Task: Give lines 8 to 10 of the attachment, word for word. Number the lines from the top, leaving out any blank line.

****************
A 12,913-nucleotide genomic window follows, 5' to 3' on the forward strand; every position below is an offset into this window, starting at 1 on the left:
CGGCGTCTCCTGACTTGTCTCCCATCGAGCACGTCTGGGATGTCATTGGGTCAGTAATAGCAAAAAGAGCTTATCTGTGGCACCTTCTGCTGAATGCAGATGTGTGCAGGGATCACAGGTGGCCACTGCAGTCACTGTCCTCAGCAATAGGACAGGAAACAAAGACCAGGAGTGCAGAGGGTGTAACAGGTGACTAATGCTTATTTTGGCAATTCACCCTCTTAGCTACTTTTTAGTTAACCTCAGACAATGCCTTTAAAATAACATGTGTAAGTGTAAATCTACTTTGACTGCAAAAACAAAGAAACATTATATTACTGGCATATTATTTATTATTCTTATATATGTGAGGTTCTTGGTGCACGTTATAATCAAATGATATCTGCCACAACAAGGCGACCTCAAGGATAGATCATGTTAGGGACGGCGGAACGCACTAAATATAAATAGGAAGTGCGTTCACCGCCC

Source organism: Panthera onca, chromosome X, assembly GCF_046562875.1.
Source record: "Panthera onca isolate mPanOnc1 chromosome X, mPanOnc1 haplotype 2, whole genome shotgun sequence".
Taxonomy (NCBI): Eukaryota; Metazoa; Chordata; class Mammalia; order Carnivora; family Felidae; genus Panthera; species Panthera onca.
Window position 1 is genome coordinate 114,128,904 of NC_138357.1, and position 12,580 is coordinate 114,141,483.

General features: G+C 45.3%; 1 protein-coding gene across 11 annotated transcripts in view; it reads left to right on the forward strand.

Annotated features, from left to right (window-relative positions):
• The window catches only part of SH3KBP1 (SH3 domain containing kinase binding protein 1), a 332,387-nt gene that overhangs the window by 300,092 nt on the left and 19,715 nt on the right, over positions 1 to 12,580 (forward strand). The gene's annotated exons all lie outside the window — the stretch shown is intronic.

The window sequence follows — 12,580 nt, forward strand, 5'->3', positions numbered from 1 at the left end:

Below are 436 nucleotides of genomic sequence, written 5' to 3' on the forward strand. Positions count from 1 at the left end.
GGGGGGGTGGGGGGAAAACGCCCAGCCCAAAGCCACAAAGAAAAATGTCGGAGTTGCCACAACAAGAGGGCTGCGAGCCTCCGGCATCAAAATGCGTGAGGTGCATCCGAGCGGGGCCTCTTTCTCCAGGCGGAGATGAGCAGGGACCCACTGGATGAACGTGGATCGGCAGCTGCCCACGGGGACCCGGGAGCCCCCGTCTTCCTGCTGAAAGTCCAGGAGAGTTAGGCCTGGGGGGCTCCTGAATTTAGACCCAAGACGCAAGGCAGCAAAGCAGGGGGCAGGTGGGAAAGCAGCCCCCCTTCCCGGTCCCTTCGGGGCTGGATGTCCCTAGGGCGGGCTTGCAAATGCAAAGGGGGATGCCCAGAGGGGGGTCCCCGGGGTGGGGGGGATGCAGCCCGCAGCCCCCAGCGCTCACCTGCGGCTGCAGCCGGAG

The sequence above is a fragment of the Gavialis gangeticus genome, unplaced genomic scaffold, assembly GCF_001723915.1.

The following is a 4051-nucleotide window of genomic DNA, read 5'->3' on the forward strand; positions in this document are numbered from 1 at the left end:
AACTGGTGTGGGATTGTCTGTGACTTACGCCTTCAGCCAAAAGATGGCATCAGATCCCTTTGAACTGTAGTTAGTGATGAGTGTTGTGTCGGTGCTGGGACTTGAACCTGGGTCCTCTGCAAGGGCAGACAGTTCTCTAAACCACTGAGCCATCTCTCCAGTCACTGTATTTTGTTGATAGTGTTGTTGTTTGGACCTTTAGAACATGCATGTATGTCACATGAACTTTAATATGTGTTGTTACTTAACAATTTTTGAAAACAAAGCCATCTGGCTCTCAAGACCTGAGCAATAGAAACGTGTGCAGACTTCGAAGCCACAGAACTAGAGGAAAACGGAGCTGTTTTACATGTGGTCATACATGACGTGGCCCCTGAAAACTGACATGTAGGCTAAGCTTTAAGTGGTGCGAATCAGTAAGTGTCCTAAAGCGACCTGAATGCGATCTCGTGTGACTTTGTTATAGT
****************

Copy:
Annotated features, from left to right (window-relative positions):
• The window catches only part of SH3KBP1 (SH3 domain containing kinase binding protein 1), a 332,387-nt gene that overhangs the window by 300,092 nt on the left and 19,715 nt on the right, over positions 1 to 12,580 (forward strand). The gene's annotated exons all lie outside the window — the stretch shown is intronic.

The window sequence follows — 12,580 nt, forward strand, 5'->3', positions numbered from 1 at the left end: